Serving Biostorage Customers in a Time of Uncertainty

May 10, 2021

Posted by Masy BioServices


Off-site biostorage providers have adjusted to rapid change since the COVID-19 pandemic began. Many processes have adapted to provide additional levels of safety and security for GMP customers and their stored materials. Other aspects of business continuity have been implemented to safeguard against unforeseen events. With these measures, service providers have remained open and available to serve biopharma customers, even with increased demand for GMP storage from biopharma customers. Here are some best practices that top biorepository designers and operators use to ensure safety and mitigate risk.

Safety Precautions

Safety is critical in biorepository operations. As an industry, we understand the vital role we serve in developing and distributing life-saving biopharma products. Strong safety policies are necessary to protect employees, customers, patients, products and equipment, allowing the global biopharma supply chain to remain functional, both during the pandemic and into the future.


Biorepository employees should be working split shifts, and non-essential workers should be working off-site to reduce COVID-19 transmission. Personal protective equipment (“PPE”) best practices must continue to be taken seriously, as the pandemic is still not entirely under control in the US- let alone globally. All employees must socially distance and wear masks when near others, and enhanced cleaning processes are in place. Also, restrictions should be in place for employees traveling to customer sites and between company locations. Although travel restrictions have relaxed in many parts of the country, we as members of the biopharma and healthcare community have an ethical and moral obligation to continue to take appropriate precautions to stay healthy. Patients depend on us to manufacture, store, transport and administer life-saving treatments now more than ever.

Collaborate Across Departments

Ensuring proper function of biorepository equipment, infrastructure and inventory control systems have always been important. Still, they are now even more critical in a time of rapid change and increased demand for biostorage services. As the types of stored materials change and overall volume continues to increase, storage facilities need to work cross-functionally to accomplish essential maintenance and upgrade objectives. For example, upgrades may need to be performed on existing chambers such as monitoring systems, mechanical systems, and other equipment while new chambers are brought online to meet increased demand for validated GMP storage. During the process, internal departments or outside contractors must effectively coordinate to complete necessary construction, calibration and validation projects ensuring that all equipment, systems and processes are operating in compliance with applicable regulations, guidance and industry best practices to prevent temperature excursions. Inventory control systems should be requalified by validation technicians when substantial changes are made, or a new platform is adopted.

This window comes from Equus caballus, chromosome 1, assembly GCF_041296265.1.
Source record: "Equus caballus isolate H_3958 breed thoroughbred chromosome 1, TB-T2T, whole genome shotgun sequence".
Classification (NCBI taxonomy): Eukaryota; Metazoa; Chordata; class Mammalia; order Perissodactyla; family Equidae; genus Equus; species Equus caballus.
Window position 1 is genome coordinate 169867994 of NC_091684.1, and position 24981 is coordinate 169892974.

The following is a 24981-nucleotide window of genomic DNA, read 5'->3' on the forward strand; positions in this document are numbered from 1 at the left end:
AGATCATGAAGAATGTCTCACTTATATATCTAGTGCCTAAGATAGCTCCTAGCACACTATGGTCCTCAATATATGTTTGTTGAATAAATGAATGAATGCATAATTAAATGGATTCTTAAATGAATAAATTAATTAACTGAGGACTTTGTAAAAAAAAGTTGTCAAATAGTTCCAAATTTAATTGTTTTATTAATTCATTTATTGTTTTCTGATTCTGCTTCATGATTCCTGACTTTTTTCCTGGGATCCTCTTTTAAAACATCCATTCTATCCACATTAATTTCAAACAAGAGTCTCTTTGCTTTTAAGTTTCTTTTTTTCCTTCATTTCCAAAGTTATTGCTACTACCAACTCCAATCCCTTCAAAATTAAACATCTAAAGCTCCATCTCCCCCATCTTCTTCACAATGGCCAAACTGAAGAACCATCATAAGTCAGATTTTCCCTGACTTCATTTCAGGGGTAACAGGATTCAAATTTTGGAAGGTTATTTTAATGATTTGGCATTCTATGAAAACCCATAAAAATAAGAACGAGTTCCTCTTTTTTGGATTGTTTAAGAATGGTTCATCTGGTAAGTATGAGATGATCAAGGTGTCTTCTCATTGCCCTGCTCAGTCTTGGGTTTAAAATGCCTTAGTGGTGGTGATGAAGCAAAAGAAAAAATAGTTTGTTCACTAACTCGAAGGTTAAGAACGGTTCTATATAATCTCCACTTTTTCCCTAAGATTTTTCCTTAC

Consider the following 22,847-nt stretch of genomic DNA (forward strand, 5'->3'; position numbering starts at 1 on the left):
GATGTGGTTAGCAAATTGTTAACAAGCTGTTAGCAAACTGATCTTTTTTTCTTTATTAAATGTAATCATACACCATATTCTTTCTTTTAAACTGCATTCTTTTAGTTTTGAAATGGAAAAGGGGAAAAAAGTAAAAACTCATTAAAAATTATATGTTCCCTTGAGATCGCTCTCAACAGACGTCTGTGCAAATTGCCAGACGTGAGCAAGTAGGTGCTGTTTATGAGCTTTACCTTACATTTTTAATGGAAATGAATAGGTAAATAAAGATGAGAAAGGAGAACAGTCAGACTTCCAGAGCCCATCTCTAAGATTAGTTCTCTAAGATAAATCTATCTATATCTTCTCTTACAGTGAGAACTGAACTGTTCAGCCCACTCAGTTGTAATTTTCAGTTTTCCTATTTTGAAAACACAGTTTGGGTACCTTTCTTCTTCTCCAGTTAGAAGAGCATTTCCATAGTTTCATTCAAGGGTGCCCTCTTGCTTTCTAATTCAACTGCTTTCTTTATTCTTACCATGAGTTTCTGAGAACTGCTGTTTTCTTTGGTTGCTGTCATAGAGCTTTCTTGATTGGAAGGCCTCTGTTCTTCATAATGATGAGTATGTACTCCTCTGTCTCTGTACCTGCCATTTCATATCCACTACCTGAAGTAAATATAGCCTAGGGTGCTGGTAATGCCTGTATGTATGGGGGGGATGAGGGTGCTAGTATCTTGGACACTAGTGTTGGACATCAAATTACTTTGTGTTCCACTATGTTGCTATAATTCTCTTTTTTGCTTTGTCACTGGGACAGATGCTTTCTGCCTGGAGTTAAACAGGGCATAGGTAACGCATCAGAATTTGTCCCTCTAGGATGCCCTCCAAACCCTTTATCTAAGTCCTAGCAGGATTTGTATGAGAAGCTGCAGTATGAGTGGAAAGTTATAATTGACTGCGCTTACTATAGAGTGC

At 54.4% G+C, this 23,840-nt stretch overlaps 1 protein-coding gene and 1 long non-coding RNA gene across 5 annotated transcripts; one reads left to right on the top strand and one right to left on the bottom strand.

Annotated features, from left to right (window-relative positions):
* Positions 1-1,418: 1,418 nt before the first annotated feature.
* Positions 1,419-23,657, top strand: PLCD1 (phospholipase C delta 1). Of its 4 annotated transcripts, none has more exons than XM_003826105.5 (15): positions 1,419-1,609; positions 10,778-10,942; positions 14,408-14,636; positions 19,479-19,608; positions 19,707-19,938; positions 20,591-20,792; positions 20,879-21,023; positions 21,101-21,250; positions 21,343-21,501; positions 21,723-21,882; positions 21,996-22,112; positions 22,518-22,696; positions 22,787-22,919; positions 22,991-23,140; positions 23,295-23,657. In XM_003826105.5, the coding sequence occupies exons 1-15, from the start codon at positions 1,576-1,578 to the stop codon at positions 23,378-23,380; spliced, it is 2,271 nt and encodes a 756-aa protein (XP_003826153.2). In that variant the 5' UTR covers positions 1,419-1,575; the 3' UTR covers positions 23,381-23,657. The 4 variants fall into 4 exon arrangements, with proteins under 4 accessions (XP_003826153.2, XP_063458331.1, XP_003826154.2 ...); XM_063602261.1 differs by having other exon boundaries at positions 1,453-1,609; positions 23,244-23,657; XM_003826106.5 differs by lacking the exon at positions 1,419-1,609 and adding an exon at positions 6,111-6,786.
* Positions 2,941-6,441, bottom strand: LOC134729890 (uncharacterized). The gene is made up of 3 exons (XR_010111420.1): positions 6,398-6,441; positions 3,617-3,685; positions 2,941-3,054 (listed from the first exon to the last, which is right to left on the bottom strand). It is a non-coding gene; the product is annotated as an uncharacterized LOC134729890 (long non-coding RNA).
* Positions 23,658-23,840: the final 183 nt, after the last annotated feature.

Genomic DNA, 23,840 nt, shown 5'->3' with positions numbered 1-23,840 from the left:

Leverage Redundant Utilities

Dual compressors should be installed on chambers when possible and only the most reliable components should be used. Ultra-low freezers (-60°C ≥-135°C) should ideally have triple redundancies with alternating systems, LN2 backups and multiple generators at each facility to provide continuous power during outages. To further mitigate risk, contract with multiple local fuel delivery companies to ensure a continuous fuel supply to maintain operations in the unlikely event of an extended outage. Facilities and HVAC teams should keep critical chamber parts and supplies on hand to reduce reliance on external contractors and delivery delays. In today’s world of long vendor lead times, be proactive so customers have confidence that their valuable items are safe regardless of what may come.

Cold Chain Transportation

As with chambers, climate-controlled vehicles should be validated if used to transport customer materials between remote locations or to/from customer sites. Proper validation should include seasonal temperature mapping (summer and winter) to confirm that appropriate conditions are maintained inside the cargo area throughout all expected weather conditions. Customers should verify that validated transport is being used, whether provided by the storage facility or a 3rd party shipper.


Across the industry, off-site biostorage providers and companies maintaining their own GMP storage programs have been forced to rapidly change since the COVID-19 pandemic began. Many processes have been adapted to provide additional levels of safety and security for GMP customers and their stored materials. Lessons have been learned- whether it’s developing new PPE processes to ensure employee and customer health or confirming the value of previously implemented risk-mitigation and business continuity programs like forward-looking chamber design, validation and monitoring systems.

As the COVID-19 pandemic wanes, best practices for mitigating safety and business continuity risk will continue to remain important because there will always be new and unexpected challenges to the biopharma supply chain.

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